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Wednesday, 13 October 1971
Page: 2323


Mr LYNCH (Flinders) (Minister for Labour and National Service) (12:57 PM) - The honourable member for Sturt (Mr Foster) emits a great deal of froth and fury and frankly I can find very little logic in what he has put before the House at this time of the evening.


Mr Foster - I will debate this matter with the Minister next Friday in Adelaide if he likes.


Mr SPEAKER -Order! The honourable member for Sturt will contain himself.


Mr LYNCH - That, if I may say so of the honourable gentleman, is sometimes a very difficult matter. I gather from what he has said in a very rambling discourse that he is totally opposed to penalties. I can only assume that he has brought into this House the hatchet type tactics that were obviously adopted by both sides of debate in the Labor Party Caucus this morning. 1 should have thought, without unduly wanting to twist the knife - in fact I am here only out of a sense of courtesy to the honourable gentleman - that the last thing that any member of the Opposition would have wanted to raise today or yes terday was the question of industrial relations. If the honourable gentleman is opposed to sanctions in the Act or sanctions against voluntary agreements he is apparently carrying on the type of debate which occupied so much of the Labor Party executive meeting in Caucus this morning. The honourable gentleman knows as well as I do, as every member of the House knows and as presumably the Australian people will know tomorrow morning, that at the meeting held by the Labor Party this morning the penalty suggested by the Leader of the Opposition (Mr Whitlam) and the honourable member for Hindmarsh (Mr Clyde Cameron) was in fact decisively rejected on, I believe, some form of landslide vote. That of course vindicates all that the Prime Minister (Mr McMahon) has said in relation to this matter during the past few days.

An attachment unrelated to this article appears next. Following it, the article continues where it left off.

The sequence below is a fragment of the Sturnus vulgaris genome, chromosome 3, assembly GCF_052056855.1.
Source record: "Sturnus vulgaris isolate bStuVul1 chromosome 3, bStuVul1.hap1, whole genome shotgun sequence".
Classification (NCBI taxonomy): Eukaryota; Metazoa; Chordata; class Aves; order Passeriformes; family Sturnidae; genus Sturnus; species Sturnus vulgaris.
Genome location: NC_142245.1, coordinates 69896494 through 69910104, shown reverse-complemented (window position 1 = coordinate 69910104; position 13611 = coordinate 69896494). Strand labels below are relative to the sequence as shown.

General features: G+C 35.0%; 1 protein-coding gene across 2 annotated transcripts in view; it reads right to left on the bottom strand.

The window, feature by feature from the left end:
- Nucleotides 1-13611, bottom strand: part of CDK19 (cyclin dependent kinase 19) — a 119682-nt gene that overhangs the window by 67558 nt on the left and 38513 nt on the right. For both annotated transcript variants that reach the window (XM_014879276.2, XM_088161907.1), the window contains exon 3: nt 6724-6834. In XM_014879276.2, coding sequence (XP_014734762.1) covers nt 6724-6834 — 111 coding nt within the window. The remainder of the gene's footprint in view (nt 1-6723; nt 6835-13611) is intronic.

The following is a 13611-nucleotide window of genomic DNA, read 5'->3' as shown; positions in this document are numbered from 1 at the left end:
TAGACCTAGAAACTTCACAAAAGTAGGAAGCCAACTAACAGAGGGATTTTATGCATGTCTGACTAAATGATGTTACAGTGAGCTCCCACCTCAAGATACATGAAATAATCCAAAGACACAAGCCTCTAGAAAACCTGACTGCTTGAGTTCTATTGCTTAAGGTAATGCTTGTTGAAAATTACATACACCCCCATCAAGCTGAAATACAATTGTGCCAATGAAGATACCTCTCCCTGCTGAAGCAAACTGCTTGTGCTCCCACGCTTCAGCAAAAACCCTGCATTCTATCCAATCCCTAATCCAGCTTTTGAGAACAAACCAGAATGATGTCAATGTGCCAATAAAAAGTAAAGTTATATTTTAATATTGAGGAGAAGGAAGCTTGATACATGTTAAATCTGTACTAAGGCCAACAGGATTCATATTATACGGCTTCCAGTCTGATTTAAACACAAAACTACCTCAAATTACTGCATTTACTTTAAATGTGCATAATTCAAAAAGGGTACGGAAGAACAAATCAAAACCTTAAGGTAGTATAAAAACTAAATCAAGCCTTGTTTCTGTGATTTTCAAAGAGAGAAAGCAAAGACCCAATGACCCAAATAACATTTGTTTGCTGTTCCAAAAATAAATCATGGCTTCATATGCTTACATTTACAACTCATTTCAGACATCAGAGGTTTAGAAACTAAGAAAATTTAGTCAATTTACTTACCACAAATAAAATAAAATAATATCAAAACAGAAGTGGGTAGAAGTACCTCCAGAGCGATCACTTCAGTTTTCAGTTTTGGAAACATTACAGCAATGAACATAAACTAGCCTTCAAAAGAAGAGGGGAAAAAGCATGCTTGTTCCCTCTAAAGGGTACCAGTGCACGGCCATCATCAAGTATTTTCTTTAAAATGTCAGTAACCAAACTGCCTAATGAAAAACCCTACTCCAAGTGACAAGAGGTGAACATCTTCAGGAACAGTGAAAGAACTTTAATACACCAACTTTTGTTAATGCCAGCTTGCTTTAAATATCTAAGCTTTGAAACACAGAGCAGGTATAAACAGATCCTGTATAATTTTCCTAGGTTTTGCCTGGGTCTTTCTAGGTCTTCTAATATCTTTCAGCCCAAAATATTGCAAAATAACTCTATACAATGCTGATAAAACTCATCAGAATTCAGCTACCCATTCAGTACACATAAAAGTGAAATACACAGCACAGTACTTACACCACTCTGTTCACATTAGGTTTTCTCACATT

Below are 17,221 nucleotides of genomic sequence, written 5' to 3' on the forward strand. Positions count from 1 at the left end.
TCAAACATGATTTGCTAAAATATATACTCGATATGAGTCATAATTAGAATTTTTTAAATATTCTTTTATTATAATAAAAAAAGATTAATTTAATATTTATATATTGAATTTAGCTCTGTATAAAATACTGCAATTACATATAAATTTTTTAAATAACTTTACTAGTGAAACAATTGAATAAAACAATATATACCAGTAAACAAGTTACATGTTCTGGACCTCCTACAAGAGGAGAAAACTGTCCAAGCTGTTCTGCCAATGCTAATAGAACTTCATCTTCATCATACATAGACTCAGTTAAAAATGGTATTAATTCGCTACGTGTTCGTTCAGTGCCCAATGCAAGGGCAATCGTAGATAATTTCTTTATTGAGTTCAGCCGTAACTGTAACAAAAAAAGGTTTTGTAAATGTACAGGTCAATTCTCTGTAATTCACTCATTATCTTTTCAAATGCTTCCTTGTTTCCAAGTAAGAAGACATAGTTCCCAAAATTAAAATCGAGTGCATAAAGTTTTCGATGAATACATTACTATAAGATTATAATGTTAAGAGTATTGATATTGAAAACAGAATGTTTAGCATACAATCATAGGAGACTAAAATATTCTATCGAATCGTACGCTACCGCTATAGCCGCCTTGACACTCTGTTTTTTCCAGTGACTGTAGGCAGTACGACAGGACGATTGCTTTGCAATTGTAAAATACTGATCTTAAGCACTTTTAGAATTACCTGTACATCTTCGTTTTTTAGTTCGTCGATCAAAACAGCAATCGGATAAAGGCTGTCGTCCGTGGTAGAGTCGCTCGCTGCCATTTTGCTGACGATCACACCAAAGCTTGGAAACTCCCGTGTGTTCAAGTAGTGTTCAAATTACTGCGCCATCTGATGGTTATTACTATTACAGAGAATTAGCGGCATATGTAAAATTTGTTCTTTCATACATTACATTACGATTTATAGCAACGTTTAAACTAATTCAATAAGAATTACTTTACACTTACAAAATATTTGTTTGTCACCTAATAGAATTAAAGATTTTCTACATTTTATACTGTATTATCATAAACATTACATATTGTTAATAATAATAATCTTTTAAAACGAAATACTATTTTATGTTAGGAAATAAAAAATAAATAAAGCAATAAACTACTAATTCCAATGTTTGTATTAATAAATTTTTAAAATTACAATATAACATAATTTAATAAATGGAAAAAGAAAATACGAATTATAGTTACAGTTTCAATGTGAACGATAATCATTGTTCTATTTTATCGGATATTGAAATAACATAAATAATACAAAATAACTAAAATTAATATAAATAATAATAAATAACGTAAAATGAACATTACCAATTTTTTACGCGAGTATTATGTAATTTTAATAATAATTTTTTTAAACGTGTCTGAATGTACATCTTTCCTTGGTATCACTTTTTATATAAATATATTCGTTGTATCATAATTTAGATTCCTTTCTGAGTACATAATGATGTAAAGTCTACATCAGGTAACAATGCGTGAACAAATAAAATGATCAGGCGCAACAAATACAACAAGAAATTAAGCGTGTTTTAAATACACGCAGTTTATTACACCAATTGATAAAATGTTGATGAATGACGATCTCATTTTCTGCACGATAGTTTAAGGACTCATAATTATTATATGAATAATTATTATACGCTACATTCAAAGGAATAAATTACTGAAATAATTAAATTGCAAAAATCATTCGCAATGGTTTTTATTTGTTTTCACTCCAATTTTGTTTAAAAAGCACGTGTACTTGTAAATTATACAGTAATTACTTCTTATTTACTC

However, I do not want to inject this type of argument into the debate. I do so only in partial response to what the honourable gentleman has suggested because in fact the whole burden of the case that he was putting before this House was the suggestion that there ought to be no sanctions whatever in industrial legislation in Australia. That certainly is obviously not the view of the Leader of the Opposition, it has not been the view of the honourable member for Hindmarsh, it is not my view, it is not the view of this Government and I would feel confident in saying that it is not the view of the people of this country. We believe very much indeed in having sanctions in the Act. We recognise that if the system is designed to regulate with the force of law the relations between employers and employees, those regulations ought to be able to be backed effectively by some form of sanction. I do not really want to twist the knife even marginally any further because after all, if a party is hanging itself so effectively there would seem to be no reason why anyone from this side would want to seek to assist.

Mr KIRWAN(Forrest) 12.59 a.m.)Mr Speaker-

Motion (by Mr Giles) agreed to:

That the question be now put.

Original question resolved in the affirmative.

House adjourned at 1 a.m. (Thursday)







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